Financial Services Ireland

Irish Market’s Rising FATCA & CRS Enforcement & Introduction of CARF: Prioritizing AEOI Compliance

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In summary

A decade into the implementation of the first Automatic Exchange of Information (AEOI) regime in Ireland, following the outcomes of the recent round of Organisation of Economic Cooperation and Development (OECD) Peer Reviews, it is evident that both the Revenue Commissioners (Revenue) and Irish Institutions must do more to achieve the level of compliance expected.

The OECD Peer Reviews regularly assess the compliance of government and industry with international standards evaluating the accuracy of information reported and exchanged as well as the adherence to data confidentiality and the legal and regulatory framework for such compliance. As Ireland completes its second phase, AEOI enforcement measures (which are unprecedented in comparison to other tax heads), as well as due diligence requirements, are expected to increase to ensure a level playing field across all participating jurisdictions as outlined by the OECD.

As a result, the landscape for adherence to AEOI regulations is changing. Penalties are being applied and tolerance is diminished on missing filings, inaccuracy of entity classifications, inaccurate reports, policies, procedures and overall governance frameworks that are unfit for purpose.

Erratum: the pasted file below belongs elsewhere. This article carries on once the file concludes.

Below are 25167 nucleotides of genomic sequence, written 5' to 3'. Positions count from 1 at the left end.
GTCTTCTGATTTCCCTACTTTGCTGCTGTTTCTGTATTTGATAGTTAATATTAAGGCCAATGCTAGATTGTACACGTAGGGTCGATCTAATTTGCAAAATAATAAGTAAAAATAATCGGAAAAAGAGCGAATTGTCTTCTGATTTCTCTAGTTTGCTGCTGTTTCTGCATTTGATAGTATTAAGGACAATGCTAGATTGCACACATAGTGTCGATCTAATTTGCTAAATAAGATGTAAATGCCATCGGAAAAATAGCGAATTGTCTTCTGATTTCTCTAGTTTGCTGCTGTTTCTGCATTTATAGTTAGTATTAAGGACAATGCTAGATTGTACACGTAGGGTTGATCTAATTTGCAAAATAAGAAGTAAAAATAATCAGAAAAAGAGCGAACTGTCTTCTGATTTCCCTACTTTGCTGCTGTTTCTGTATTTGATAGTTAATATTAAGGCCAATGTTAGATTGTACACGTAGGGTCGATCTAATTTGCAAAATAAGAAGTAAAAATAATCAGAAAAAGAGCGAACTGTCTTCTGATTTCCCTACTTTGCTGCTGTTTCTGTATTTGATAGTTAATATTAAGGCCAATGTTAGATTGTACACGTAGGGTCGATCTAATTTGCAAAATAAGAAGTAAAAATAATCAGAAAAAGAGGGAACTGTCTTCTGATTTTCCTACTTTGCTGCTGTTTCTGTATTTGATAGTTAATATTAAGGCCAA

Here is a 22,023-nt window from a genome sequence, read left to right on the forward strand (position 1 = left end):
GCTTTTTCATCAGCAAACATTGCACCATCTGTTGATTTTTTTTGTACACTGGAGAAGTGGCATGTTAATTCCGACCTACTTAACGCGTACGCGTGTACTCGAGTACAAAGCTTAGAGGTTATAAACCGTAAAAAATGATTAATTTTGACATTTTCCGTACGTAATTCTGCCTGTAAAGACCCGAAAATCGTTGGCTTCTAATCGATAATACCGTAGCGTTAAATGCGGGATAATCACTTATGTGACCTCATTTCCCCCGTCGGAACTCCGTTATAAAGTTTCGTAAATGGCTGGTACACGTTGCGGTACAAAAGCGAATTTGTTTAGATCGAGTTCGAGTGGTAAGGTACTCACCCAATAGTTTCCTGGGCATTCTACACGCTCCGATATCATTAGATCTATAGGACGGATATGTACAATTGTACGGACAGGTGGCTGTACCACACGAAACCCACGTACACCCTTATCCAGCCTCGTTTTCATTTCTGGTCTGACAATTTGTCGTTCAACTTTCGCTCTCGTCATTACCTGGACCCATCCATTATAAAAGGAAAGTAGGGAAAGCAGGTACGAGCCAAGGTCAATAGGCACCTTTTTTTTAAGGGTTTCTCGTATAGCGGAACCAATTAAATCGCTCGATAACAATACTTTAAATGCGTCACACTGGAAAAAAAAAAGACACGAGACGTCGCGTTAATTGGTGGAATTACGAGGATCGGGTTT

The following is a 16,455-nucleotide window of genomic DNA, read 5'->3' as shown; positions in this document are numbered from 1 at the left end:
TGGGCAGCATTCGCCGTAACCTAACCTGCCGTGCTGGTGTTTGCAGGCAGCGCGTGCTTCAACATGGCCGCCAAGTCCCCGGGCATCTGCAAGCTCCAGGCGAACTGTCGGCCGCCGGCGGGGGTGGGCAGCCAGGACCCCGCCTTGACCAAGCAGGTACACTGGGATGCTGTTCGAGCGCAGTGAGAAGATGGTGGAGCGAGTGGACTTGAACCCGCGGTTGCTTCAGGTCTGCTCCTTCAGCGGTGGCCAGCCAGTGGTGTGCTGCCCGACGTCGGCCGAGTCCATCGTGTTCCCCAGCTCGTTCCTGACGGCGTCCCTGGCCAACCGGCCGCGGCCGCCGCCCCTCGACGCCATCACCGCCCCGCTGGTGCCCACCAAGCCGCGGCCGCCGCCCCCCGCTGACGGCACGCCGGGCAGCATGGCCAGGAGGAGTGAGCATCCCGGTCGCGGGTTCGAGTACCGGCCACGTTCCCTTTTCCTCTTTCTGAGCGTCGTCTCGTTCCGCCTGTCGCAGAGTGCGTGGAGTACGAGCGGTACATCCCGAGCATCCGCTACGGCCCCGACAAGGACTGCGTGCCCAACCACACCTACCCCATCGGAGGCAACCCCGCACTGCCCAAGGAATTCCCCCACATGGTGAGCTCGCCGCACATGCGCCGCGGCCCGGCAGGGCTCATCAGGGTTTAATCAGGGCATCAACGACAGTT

Below we will uncover Irish Revenue’s current focus areas for the Foreign Account Tax Compliance Act (FATCA) and the Common Reporting Standard (CRS) in Ireland as well as what to expect next with the introduction of the Crypto-Assets Reporting Framework (CARF) and CRS 2.0.

Heightened FATCA and CRS Enforcement Expectations

  • Classification Accuracy: Any entity operating in Ireland, whether it meets the definition of a Financial Institution or not, is required to define the tax technical basis for its classification under both regimes. This will enable the entity to apply the correct compliance requirements and accurately document its status with counterparties. Choosing to register/report under the regimes as a conservative approach means the entity is non-compliant. Only an entity that meets the definition of Financial Institution and can explain how such definition is met through documented rationale supported by a technical analysis of the regulations, should be registering and reporting. Overcompliance can lead to unnecessary costs, complexities, redundant processes, increased operational risks, a breach in data confidentiality and protection – and now, financial penalties.